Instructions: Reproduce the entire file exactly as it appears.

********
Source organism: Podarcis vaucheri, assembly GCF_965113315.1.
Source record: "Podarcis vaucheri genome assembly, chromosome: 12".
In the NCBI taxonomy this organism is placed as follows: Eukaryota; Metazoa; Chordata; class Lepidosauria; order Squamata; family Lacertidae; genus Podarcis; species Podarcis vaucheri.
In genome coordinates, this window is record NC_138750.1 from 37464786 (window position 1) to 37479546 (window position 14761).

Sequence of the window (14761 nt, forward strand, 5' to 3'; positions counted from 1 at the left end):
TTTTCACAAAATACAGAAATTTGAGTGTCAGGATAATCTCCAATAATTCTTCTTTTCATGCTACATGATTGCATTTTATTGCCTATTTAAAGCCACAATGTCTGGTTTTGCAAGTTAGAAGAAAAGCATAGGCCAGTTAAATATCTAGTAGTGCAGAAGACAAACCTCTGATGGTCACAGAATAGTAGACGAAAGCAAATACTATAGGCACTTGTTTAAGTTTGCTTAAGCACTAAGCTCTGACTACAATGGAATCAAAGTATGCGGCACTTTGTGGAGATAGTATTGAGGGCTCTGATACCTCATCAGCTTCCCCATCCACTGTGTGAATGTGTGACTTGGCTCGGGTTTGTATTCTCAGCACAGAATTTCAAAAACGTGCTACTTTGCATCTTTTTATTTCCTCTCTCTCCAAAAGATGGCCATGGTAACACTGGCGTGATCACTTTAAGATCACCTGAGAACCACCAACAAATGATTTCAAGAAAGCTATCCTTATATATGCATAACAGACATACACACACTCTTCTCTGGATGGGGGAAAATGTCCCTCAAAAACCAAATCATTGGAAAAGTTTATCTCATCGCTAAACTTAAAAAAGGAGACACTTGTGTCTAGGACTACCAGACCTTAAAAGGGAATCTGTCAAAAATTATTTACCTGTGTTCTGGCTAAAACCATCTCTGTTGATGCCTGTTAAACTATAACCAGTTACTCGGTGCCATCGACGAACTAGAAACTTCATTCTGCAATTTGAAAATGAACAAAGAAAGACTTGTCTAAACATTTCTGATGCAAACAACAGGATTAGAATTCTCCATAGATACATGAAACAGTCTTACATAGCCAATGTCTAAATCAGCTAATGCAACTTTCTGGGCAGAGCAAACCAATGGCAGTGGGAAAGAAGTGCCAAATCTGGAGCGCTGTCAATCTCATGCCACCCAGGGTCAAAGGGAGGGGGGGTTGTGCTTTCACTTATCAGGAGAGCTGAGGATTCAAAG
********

Source organism: Podarcis vaucheri, assembly GCF_965113315.1.
Source record: "Podarcis vaucheri genome assembly, chromosome: 12".
In the NCBI taxonomy this organism is placed as follows: Eukaryota; Metazoa; Chordata; class Lepidosauria; order Squamata; family Lacertidae; genus Podarcis; species Podarcis vaucheri.
In genome coordinates, this window is record NC_138750.1 from 37464786 (window position 1) to 37479546 (window position 14761).

Sequence of the window (14761 nt, forward strand, 5' to 3'; positions counted from 1 at the left end):
TTTTCACAAAATACAGAAATTTGAGTGTCAGGATAATCTCCAATAATTCTTCTTTTCATGCTACATGATTGCATTTTATTGCCTATTTAAAGCCACAATGTCTGGTTTTGCAAGTTAGAAGAAAAGCATAGGCCAGTTAAATATCTAGTAGTGCAGAAGACAAACCTCTGATGGTCACAGAATAGTAGACGAAAGCAAATACTATAGGCACTTGTTTAAGTTTGCTTAAGCACTAAGCTCTGACTACAATGGAATCAAAGTATGCGGCACTTTGTGGAGATAGTATTGAGGGCTCTGATACCTCATCAGCTTCCCCATCCACTGTGTGAATGTGTGACTTGGCTCGGGTTTGTATTCTCAGCACAGAATTTCAAAAACGTGCTACTTTGCATCTTTTTATTTCCTCTCTCTCCAAAAGATGGCCATGGTAACACTGGCGTGATCACTTTAAGATCACCTGAGAACCACCAACAAATGATTTCAAGAAAGCTATCCTTATATATGCATAACAGACATACACACACTCTTCTCTGGATGGGGGAAAATGTCCCTCAAAAACCAAATCATTGGAAAAGTTTATCTCATCGCTAAACTTAAAAAAGGAGACACTTGTGTCTAGGACTACCAGACCTTAAAAGGGAATCTGTCAAAAATTATTTACCTGTGTTCTGGCTAAAACCATCTCTGTTGATGCCTGTTAAACTATAACCAGTTACTCGGTGCCATCGACGAACTAGAAACTTCATTCTGCAATTTGAAAATGAACAAAGAAAGACTTGTCTAAACATTTCTGATGCAAACAACAGGATTAGAATTCTCCATAGATACATGAAACAGTCTTACATAGCCAATGTCTAAATCAGCTAATGCAACTTTCTGGGCAGAGCAAACCAATGGCAGTGGGAAAGAAGTGCCAAATCTGGAGCGCTGTCAATCTCATGCCACCCAGGGTCAAAGGGAGGGGGGGTTGTGCTTTCACTTATCAGGAGAGCTGAGGATTCAAAG